I saw the light. Or more specifically, I saw the brightness, contrast, and pixel density.
After several weeks of testing, I’m able to say that the iPhone 12’s Full HD (1920 x 1080, or 1080p) display is as good as the Note 20 Ultra’s WQHD (2560 x 1440), if not better. Android mobile makers have convinced us that we need 2K or higher quality screens to have the best viewing experience, but we don’t.
I don’t want this to become a war between Apple and Android, but the truth is, we don’t need displays with WQHD + resolution. We just want them, or rather, the mobile makers have convinced us that we want them.
Full HD displays have been relegated to cheaper Android phones to showcase more immersive, edge-to-edge, pixel-rich experiences. But you only have to look at the DisplayMate OLED screen analysis to see how wrong it is. The iPhone 12’s Full HD display achieved the highest A + score.
But not all of those extra pixels are needed. For example, Samsung defines its mobiles with the QuadHD + resolution disabled by default. I’m willing to bet a lot of people who buy one don’t even know how to activate it.
Ultra-high-resolution displays are a good specification on paper and in tests, but on a six-inch screen, the results are virtually indistinguishable by the human eye. If the Galaxy S8’s spectacular Infinity Display had peaked at 1080p, no one would have complained.
Android fans will say they can see the difference, but I doubt they can tell a 1440p from a 1080p panel. I know because I was one of them. In his day, when he had a new Samsung Galaxy mobile to test, the first thing he did was turn on 1440p resolution. I would have challenged anyone that my eyes could see the difference.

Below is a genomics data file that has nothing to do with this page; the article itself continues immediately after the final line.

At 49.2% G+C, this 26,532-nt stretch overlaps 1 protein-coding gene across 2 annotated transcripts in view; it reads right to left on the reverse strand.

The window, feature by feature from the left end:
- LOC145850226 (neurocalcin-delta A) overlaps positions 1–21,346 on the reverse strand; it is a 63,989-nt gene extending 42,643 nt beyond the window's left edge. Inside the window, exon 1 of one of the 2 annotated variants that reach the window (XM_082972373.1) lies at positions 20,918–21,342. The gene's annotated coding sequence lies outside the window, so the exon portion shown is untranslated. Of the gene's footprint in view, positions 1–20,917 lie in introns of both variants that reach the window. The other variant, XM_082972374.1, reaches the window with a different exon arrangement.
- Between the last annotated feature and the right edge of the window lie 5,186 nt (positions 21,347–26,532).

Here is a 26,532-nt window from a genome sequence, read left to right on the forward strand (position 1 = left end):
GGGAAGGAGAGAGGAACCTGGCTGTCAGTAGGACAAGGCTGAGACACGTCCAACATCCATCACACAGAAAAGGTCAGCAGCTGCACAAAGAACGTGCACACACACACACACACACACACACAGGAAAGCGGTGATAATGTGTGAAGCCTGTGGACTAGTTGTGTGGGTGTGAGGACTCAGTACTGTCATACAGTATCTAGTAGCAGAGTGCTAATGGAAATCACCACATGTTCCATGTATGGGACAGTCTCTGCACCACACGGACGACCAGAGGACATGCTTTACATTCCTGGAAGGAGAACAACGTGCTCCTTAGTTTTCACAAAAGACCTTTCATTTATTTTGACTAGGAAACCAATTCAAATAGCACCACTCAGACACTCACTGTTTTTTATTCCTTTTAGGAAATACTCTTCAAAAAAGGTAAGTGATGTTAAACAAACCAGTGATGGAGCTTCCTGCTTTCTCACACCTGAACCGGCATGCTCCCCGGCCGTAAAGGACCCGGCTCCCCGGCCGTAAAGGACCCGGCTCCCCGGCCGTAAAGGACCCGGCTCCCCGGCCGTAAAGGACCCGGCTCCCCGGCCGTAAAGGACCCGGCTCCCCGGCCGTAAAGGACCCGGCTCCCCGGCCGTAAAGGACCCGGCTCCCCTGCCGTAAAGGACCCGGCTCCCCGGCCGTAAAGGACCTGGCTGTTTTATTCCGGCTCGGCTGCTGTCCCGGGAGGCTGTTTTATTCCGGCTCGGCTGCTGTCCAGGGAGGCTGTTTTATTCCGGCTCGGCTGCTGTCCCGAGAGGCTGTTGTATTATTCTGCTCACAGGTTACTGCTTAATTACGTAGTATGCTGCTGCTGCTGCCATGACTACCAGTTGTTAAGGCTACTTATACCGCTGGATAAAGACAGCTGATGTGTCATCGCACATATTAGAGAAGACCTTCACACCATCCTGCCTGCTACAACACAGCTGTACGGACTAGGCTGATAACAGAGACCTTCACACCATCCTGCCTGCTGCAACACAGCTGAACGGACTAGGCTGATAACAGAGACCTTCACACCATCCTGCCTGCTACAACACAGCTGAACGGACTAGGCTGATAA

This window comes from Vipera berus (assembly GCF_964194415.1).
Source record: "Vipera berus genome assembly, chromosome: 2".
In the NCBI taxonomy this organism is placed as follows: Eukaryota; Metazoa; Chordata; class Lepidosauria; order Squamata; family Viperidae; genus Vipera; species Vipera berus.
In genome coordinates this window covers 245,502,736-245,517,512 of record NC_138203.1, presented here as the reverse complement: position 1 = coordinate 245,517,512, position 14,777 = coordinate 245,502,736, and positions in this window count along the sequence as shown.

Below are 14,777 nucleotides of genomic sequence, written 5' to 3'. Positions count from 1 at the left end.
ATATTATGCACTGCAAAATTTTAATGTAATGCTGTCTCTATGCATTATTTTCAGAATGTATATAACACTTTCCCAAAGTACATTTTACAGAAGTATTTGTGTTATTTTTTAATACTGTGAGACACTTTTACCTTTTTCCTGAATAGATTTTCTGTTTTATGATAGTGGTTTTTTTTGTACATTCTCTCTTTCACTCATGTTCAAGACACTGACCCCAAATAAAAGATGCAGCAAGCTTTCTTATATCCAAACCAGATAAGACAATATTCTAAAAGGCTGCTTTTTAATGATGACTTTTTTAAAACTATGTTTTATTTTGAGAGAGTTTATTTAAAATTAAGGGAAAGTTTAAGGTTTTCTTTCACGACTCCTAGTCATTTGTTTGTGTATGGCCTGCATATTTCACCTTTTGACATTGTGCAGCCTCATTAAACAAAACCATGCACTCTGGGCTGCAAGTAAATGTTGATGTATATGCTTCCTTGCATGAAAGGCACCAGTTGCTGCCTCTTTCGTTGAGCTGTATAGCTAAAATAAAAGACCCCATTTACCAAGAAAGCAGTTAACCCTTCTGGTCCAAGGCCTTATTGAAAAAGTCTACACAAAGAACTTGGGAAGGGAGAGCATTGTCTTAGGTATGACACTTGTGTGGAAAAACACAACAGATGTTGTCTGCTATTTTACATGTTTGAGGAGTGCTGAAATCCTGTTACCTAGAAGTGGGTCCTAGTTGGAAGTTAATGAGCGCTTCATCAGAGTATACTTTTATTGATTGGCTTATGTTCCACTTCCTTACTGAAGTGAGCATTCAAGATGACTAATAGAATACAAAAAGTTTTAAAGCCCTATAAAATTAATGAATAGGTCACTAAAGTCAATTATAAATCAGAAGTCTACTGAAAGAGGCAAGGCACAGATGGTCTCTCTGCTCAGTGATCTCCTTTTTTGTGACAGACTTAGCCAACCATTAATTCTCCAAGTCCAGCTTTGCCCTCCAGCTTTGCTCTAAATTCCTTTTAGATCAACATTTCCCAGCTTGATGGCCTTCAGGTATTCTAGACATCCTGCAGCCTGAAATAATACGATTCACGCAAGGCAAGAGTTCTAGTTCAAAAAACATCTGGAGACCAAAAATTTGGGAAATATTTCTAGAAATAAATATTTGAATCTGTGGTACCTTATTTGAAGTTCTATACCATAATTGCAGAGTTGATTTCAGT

But no. When Samsung launched its first mobile with a 120Hz refresh rate earlier this year, I was one of the first to criticize that it didn’t work at a higher resolution. I was so convinced that WQHD + was the superior feature that I wondered if the 120Hz refresh rate was worth it if you had a lower resolution.
The truth is, yes, and Samsung was right to limit 120Hz to 1080p. Even without a fast refresh rate, 1080p displays deliver 400-450 pixels per inch, far more than what Steve Jobs called the “magic numbers of around 300 pixels per inch, than when you put something in … between 10 and 12 inches away in front of your eyes is the limit of the human retina to differentiate pixels. “
Too many pixels
For a while, it looked like mobile makers would start competing in the 4K department, starting with the Sony Xperia 1, which has an impressive 3840 x 1644 resolution and 643 ppi pixel density. While Sony has continued to make ridiculous resolution displays (with a 900 ppi 5K model in development), other displays like this haven’t quite arrived.
That’s good. While 2K, 3K, or 4K are very good in the spec list, the extra pixels are, in most cases, unnecessary and even defeat the overall experience.
High-resolution displays use more battery power, take a toll on GPUs, and sometimes take a toll on app design and performance. They don’t offer too many advantages beyond the perception that images and type are sharper. In short, 4K is suitable for televisions, but totally unnecessary for a mobile.
The same is true for 2K and 3K. On paper, the iPhone 12’s screens are way smaller than most Android phones. premium. But the specs don’t tell the whole story.
Apple is working hard to ensure that the calibration of its screens does not visually differentiate them from the excellent WQHD screens of Galaxy phones and much better than Google’s Pixel phones with 1440p.
Now that Apple has moved on to offering a line of iPhones with a full OLED display, there isn’t much to criticize other than the lack of a 120Hz option. This is rumored to happen next year, which would place the iPhone among Samsung’s best, even at a significantly lower resolution.
Apple cares more about screen quality than pixel count and is willing to give its competition the edge to make this possible. In doing so, it shows that you don’t need a resolution higher than 1080p. I hope other mobile manufacturers stop trying so hard and follow Apple’s lead.
Original article published in PCWorld US.